Continuing my posts on the vocabulary of the Essex Wills and its place in English lexical history, an introduction to which can be found here.
The Essex Wills are naturally full of words for household and farm goods. The majority are words that are still used, though the things to which they are applied may now be different in design or appearance. A large majority are words, or meanings of words, that are no longer used, but are carefully recorded in dictionaries, and especially in the Oxford English Dictionary. But a significant number have escaped notice by lexicographers and yet can be found, often in large numbers, in wills, inventories, and other non-literary documents of the sixteenth and seventeenth centuries (and sometimes in earlier and later documents). Please note that I record the absence of terms from Early English Books Online not in order to criticize that inestimable resource but to highlight the gap between the language we find in non-literary texts and that of the printed book, especially the literary text.
Here are some odds and ends of vocabulary that don’t belong to any particular category.
Here are some odds and ends of vocabulary that don’t belong to any particular category.
The familiar phrase out of kilter has obscure origins. The OED, under kelter2, kilter, defines it thus:
‘Good condition, order; state of health or spirits. Used in the phrases out of kelter, in (good, high) kelter, to get into kelter.’
In the etymology it says:
‘Etym[ology] obscure. Widely diffused in Eng[lish] dial[ect] from Northumb[erland] and Cumb[erland] to Cornwall, and occasional in literature. More frequent in U.S. (in form kilter).’
Intriguingly, the earliest examples in the OED, as well as many later ones, are from America: 1628 in Massachusetts for ‘out of kilter’ and 1643 for ‘out of kelter’. Both examples refer to firearms. Nothing of the word’s earlier history is known. It must of course have originated in England.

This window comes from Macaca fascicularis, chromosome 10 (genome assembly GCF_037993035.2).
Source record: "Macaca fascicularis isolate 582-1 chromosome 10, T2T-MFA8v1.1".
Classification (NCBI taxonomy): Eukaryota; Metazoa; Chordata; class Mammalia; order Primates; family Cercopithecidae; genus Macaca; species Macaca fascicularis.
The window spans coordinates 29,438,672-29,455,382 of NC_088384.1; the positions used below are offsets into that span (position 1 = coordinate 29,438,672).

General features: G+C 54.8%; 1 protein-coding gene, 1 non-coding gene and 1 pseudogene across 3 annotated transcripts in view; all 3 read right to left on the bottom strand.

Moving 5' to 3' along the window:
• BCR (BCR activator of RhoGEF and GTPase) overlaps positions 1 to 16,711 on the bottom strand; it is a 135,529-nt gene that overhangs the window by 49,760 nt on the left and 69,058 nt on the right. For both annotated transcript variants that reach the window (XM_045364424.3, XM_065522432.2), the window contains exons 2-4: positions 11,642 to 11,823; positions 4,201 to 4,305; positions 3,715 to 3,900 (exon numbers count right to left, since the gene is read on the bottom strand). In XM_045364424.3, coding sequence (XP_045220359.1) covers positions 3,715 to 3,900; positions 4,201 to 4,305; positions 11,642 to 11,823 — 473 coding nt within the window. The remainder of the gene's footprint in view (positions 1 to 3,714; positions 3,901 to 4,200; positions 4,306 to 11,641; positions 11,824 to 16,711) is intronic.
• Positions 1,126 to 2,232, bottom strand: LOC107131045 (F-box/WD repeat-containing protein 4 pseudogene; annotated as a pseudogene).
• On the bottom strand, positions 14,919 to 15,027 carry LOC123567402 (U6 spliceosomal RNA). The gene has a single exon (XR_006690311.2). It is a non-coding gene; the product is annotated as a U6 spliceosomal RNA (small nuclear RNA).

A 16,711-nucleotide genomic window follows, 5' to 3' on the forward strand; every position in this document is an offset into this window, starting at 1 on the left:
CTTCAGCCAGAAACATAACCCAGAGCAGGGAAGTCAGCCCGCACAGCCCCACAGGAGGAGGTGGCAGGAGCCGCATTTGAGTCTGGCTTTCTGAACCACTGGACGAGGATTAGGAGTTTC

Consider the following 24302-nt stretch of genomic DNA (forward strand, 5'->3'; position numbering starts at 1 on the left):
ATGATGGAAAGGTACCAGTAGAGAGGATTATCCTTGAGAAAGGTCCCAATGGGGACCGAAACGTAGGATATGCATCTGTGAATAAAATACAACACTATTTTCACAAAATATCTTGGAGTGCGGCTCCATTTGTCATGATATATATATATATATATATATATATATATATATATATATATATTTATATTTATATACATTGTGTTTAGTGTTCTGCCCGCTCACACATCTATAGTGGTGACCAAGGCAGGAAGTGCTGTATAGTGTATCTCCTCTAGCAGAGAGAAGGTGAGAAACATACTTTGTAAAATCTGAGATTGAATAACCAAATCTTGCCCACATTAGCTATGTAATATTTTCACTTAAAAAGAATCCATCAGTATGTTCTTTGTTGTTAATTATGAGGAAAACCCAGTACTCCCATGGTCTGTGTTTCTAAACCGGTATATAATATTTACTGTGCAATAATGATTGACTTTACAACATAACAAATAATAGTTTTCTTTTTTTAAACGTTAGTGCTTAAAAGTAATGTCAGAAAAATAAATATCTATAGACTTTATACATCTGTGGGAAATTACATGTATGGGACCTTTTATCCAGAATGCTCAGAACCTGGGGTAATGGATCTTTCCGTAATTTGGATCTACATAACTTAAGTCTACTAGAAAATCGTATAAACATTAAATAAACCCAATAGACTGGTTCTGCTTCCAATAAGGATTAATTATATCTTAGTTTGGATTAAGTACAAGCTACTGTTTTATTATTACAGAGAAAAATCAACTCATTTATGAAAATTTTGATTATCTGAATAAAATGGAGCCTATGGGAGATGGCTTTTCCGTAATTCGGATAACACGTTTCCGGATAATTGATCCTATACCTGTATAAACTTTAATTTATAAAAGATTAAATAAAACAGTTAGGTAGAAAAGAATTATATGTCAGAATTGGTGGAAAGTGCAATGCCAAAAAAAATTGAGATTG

The Essex Wills (1597 VII. 83), in the will of John Gibson, a miller of West Bergholt, contain the following example of an otherwise unknown verbal noun kiltering:
tools and implements belonging to the mills as mill bills, hammers and such things as belong to the ‘kiltring’ of the mills
Gibson owned both a corn mill and a fulling mill. A mill bill is ‘a steel adze fixed in a wooden handle, used for dressing and cracking millstones’ (OED). It is obvious that kiltering here means getting something into operational order, possibly in particular a device like a millstone or musket that has grooves which need to be sharp and clean. It rather implies, though does not make certain, the prior existence of a verb to kilter. This verb, in much the same meaning, is attested 326 years later, also from Essex, in:
1923 E. Gepp Essex Dialect Dictionary (ed. 2) 20 kilter up, to repair an implement, or anything.
This occurrence of kiltring in the Essex Wills will does not solve the mystery of the word’s etymology but it makes clear that it belongs to the realm of technology and takes it back thirty years. It might suggests a connection between Essex and the early New England settlement, except that we know that the noun kilter was widespread throughout the country, at least at a later date—and there is no clear reason to suppose that the word spread from Essex or the southeast.